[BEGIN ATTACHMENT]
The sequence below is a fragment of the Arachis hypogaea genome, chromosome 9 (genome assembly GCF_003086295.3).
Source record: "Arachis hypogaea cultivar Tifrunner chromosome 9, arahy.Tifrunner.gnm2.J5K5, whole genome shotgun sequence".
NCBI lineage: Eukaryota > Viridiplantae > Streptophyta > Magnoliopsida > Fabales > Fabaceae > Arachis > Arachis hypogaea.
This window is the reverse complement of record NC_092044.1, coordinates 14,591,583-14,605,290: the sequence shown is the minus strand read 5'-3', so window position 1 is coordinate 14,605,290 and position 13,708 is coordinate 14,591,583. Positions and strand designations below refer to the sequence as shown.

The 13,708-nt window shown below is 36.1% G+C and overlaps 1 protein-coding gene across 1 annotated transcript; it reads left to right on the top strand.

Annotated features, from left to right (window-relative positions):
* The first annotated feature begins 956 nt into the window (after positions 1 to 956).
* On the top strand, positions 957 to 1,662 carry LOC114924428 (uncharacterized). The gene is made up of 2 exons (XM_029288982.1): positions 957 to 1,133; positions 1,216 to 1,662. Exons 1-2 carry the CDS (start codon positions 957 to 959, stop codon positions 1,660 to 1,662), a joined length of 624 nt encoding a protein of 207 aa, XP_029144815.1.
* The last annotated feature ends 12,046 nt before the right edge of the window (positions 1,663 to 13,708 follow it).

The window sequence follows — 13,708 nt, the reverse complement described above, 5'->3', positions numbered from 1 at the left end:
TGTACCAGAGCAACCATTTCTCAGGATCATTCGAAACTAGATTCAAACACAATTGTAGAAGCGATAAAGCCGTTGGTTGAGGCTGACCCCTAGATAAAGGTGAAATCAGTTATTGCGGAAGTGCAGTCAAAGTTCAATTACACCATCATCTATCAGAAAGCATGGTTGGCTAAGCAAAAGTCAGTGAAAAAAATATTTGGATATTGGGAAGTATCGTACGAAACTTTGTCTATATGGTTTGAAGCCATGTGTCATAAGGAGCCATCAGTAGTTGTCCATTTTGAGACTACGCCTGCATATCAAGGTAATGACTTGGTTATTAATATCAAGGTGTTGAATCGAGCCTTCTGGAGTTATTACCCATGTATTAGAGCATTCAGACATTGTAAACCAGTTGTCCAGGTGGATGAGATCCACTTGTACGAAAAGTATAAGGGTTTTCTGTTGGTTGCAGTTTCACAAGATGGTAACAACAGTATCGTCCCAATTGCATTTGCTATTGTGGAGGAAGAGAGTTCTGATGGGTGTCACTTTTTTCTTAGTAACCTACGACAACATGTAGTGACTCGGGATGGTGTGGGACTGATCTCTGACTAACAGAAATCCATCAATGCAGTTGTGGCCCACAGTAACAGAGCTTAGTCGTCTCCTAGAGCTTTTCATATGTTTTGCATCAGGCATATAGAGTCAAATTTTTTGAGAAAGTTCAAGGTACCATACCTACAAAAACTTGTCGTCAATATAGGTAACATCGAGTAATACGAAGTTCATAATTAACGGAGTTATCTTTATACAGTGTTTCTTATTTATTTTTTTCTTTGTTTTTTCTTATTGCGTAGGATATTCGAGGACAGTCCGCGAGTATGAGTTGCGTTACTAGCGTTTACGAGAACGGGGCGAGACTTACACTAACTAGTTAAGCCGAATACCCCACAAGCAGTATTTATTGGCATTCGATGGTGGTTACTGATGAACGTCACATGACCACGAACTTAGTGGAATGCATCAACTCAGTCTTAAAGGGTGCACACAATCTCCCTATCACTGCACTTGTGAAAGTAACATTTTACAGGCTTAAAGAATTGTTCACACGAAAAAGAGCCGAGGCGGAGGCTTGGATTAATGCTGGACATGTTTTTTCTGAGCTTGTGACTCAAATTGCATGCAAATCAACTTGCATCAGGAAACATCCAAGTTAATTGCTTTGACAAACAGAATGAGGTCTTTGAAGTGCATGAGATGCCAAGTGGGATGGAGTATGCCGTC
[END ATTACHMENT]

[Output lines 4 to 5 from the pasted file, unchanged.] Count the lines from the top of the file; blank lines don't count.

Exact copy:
This window is the reverse complement of record NC_092044.1, coordinates 14,591,583-14,605,290: the sequence shown is the minus strand read 5'-3', so window position 1 is coordinate 14,605,290 and position 13,708 is coordinate 14,591,583. Positions and strand designations below refer to the sequence as shown.

The 13,708-nt window shown below is 36.1% G+C and overlaps 1 protein-coding gene across 1 annotated transcript; it reads left to right on the top strand.